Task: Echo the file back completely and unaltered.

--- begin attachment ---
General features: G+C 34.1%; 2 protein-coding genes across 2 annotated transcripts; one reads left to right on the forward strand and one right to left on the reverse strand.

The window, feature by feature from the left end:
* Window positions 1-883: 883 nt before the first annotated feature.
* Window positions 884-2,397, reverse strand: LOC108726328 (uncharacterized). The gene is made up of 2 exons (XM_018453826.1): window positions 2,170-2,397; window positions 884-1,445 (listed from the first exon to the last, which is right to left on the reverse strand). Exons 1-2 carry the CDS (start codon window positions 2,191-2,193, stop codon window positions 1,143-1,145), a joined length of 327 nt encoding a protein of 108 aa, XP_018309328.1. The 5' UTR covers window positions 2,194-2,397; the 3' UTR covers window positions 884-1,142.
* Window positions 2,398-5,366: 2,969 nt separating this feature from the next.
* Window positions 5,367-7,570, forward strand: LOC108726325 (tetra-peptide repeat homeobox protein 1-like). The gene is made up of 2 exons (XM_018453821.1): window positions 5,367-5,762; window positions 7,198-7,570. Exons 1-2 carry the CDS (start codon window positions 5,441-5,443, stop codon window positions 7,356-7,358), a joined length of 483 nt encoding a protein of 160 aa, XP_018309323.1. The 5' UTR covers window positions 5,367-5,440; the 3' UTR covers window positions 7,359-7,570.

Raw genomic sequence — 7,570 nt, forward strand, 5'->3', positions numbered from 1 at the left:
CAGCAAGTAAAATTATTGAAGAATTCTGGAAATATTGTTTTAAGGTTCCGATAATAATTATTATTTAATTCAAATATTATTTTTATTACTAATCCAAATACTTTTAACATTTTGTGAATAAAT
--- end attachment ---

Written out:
General features: G+C 34.1%; 2 protein-coding genes across 2 annotated transcripts; one reads left to right on the forward strand and one right to left on the reverse strand.

The window, feature by feature from the left end:
* Window positions 1-883: 883 nt before the first annotated feature.
* Window positions 884-2,397, reverse strand: LOC108726328 (uncharacterized). The gene is made up of 2 exons (XM_018453826.1): window positions 2,170-2,397; window positions 884-1,445 (listed from the first exon to the last, which is right to left on the reverse strand). Exons 1-2 carry the CDS (start codon window positions 2,191-2,193, stop codon window positions 1,143-1,145), a joined length of 327 nt encoding a protein of 108 aa, XP_018309328.1. The 5' UTR covers window positions 2,194-2,397; the 3' UTR covers window positions 884-1,142.
* Window positions 2,398-5,366: 2,969 nt separating this feature from the next.
* Window positions 5,367-7,570, forward strand: LOC108726325 (tetra-peptide repeat homeobox protein 1-like). The gene is made up of 2 exons (XM_018453821.1): window positions 5,367-5,762; window positions 7,198-7,570. Exons 1-2 carry the CDS (start codon window positions 5,441-5,443, stop codon window positions 7,356-7,358), a joined length of 483 nt encoding a protein of 160 aa, XP_018309323.1. The 5' UTR covers window positions 5,367-5,440; the 3' UTR covers window positions 7,359-7,570.

Raw genomic sequence — 7,570 nt, forward strand, 5'->3', positions numbered from 1 at the left:
CAGCAAGTAAAATTATTGAAGAATTCTGGAAATATTGTTTTAAGGTTCCGATAATAATTATTATTTAATTCAAATATTATTTTTATTACTAATCCAAATACTTTTAACATTTTGTGAATAAAT